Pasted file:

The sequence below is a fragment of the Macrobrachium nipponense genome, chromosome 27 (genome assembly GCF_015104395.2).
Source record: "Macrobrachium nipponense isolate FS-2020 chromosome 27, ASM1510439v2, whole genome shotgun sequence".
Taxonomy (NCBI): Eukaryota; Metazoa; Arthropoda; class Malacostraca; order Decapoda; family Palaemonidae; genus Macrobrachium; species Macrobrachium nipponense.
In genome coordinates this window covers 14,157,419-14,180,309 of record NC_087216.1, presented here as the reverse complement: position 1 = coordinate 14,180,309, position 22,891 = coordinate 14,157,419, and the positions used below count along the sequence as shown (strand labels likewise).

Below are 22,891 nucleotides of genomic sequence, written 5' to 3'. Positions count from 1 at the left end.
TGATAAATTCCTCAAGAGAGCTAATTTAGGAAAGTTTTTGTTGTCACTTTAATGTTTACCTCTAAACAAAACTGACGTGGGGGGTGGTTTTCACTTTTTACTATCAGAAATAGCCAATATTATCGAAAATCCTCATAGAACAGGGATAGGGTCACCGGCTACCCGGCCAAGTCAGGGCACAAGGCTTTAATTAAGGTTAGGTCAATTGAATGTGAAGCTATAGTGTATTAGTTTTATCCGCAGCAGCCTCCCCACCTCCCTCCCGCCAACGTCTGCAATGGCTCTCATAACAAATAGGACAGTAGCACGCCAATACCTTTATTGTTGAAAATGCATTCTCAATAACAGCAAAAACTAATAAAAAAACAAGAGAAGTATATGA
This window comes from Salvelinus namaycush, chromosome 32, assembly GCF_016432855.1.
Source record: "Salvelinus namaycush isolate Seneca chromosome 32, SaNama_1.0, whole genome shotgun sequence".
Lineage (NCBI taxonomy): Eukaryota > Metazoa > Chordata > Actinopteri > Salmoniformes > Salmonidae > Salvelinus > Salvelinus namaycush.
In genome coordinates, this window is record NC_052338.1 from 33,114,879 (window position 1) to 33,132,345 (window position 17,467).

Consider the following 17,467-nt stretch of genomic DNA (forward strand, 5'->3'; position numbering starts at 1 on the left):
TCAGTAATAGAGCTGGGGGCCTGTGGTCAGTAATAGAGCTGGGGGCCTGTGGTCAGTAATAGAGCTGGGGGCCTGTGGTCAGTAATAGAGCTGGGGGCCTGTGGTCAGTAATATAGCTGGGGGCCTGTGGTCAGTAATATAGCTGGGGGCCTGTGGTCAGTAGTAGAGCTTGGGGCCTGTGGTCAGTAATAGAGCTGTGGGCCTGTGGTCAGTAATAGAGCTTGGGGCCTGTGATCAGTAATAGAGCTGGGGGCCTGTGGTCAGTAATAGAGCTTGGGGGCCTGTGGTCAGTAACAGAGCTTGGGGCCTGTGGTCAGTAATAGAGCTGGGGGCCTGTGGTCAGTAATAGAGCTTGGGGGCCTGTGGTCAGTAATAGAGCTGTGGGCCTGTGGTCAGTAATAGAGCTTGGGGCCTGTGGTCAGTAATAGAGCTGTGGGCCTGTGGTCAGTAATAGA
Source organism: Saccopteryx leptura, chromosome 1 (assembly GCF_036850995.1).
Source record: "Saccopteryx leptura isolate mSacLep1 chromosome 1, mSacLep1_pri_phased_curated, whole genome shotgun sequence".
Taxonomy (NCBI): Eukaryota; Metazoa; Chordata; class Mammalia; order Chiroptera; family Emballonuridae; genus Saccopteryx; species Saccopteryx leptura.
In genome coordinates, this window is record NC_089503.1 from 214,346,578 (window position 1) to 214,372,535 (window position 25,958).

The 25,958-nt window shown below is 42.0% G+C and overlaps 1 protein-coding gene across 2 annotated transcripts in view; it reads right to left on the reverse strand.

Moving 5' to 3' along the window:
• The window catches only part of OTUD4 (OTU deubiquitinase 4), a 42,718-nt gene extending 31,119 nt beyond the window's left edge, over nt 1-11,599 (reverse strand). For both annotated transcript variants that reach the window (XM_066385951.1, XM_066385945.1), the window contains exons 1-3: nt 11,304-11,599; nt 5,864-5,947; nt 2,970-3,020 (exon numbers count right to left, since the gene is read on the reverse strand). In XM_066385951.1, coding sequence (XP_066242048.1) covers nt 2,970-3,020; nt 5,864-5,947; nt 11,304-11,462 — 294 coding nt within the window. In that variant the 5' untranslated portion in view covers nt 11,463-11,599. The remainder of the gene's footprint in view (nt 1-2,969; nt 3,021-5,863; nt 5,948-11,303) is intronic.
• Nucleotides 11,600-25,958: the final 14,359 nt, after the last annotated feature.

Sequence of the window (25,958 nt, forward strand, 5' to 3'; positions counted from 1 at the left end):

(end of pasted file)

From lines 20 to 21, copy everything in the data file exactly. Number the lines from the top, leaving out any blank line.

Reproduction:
• Nucleotides 11,600-25,958: the final 14,359 nt, after the last annotated feature.

Sequence of the window (25,958 nt, forward strand, 5' to 3'; positions counted from 1 at the left end):